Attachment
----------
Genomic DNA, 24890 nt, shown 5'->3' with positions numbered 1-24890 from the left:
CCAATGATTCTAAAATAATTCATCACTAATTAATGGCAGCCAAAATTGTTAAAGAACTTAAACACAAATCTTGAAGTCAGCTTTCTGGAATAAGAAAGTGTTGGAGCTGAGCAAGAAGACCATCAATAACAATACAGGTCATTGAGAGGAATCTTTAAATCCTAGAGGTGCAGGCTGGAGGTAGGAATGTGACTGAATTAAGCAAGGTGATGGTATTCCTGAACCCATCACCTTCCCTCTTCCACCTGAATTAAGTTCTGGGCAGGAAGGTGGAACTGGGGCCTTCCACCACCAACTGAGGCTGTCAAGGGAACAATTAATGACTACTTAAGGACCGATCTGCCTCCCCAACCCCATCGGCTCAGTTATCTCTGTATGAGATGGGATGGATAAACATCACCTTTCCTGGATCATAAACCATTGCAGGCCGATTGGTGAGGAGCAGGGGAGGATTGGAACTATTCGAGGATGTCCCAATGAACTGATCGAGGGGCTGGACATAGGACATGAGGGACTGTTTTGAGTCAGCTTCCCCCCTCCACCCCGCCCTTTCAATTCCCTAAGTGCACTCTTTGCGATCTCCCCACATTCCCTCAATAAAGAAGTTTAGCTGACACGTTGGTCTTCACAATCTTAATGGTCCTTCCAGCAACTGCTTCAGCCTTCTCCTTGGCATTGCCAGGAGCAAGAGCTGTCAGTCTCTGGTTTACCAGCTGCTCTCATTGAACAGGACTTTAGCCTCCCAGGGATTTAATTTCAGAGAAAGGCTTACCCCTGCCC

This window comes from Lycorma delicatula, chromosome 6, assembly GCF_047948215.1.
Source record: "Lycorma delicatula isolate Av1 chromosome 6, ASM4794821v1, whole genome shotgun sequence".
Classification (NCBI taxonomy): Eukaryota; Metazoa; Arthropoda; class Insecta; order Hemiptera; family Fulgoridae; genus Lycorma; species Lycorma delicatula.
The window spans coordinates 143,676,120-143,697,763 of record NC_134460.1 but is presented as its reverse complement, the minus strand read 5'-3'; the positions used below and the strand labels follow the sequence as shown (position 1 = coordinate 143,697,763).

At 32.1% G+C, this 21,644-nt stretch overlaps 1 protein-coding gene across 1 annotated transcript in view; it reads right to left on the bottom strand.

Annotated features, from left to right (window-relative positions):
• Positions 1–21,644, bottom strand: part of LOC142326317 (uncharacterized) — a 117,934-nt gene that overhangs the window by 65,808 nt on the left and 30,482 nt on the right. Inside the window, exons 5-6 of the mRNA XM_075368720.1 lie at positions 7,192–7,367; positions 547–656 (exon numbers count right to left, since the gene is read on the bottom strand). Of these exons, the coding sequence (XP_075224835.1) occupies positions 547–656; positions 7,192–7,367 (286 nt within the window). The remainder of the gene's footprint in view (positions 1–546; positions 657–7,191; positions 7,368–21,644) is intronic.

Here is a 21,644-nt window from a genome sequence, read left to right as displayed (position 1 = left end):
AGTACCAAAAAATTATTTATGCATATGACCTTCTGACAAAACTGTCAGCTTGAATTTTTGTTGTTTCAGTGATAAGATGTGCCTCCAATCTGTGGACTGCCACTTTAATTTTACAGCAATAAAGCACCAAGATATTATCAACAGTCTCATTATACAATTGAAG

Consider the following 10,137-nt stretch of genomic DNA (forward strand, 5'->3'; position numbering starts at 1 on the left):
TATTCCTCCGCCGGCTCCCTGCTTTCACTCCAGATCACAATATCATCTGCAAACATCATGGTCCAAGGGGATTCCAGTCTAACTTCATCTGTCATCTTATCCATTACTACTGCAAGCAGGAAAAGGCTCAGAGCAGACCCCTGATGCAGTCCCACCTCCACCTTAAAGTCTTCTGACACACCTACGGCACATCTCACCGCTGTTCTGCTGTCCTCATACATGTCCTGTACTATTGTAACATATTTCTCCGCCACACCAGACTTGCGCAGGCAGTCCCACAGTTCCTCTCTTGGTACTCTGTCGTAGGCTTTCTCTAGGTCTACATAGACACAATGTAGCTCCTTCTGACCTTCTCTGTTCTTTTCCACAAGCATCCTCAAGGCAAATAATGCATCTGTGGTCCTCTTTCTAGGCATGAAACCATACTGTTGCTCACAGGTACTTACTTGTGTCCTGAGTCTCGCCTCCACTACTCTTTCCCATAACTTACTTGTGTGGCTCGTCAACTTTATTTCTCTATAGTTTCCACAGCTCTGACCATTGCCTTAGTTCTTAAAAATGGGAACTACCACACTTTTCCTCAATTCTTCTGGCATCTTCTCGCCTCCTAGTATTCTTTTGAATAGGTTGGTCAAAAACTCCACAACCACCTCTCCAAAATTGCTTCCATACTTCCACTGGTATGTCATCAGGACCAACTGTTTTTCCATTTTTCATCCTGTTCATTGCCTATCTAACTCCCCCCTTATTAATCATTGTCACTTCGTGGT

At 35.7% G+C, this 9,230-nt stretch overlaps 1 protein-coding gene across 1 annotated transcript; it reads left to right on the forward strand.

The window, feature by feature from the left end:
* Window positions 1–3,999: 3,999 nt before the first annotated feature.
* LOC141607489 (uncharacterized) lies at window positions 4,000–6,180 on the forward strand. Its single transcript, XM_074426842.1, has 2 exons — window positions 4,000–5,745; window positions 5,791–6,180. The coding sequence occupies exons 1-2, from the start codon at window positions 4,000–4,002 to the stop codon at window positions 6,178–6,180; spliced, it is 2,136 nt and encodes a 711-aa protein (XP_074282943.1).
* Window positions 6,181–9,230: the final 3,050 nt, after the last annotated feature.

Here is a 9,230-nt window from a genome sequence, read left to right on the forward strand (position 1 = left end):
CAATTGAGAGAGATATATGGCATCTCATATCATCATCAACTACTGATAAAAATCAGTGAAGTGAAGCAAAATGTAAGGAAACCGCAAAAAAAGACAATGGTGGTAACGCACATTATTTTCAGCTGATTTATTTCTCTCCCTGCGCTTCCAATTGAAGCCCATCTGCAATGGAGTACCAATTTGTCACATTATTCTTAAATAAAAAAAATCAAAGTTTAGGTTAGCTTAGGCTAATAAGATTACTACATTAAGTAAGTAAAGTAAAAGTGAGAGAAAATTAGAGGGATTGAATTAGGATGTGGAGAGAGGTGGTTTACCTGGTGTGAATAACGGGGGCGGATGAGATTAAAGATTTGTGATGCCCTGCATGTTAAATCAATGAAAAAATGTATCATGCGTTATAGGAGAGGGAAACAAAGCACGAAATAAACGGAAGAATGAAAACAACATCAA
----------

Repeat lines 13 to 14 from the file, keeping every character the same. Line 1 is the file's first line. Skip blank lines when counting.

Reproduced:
TATTCCTCCGCCGGCTCCCTGCTTTCACTCCAGATCACAATATCATCTGCAAACATCATGGTCCAAGGGGATTCCAGTCTAACTTCATCTGTCATCTTATCCATTACTACTGCAAGCAGGAAAAGGCTCAGAGCAGACCCCTGATGCAGTCCCACCTCCACCTTAAAGTCTTCTGACACACCTACGGCACATCTCACCGCTGTTCTGCTGTCCTCATACATGTCCTGTACTATTGTAACATATTTCTCCGCCACACCAGACTTGCGCAGGCAGTCCCACAGTTCCTCTCTTGGTACTCTGTCGTAGGCTTTCTCTAGGTCTACATAGACACAATGTAGCTCCTTCTGACCTTCTCTGTTCTTTTCCACAAGCATCCTCAAGGCAAATAATGCATCTGTGGTCCTCTTTCTAGGCATGAAACCATACTGTTGCTCACAGGTACTTACTTGTGTCCTGAGTCTCGCCTCCACTACTCTTTCCCATAACTTACTTGTGTGGCTCGTCAACTTTATTTCTCTATAGTTTCCACAGCTCTGACCATTGCCTTAGTTCTTAAAAATGGGAACTACCACACTTTTCCTCAATTCTTCTGGCATCTTCTCGCCTCCTAGTATTCTTTTGAATAGGTTGGTCAAAAACTCCACAACCACCTCTCCAAAATTGCTTCCATACTTCCACTGGTATGTCATCAGGACCAACTGTTTTTCCATTTTTCATCCTGTTCATTGCCTATCTAACTCCCCCCTTATTAATCATTGTCACTTCGTGGT

At 35.7% G+C, this 9,230-nt stretch overlaps 1 protein-coding gene across 1 annotated transcript; it reads left to right on the forward strand.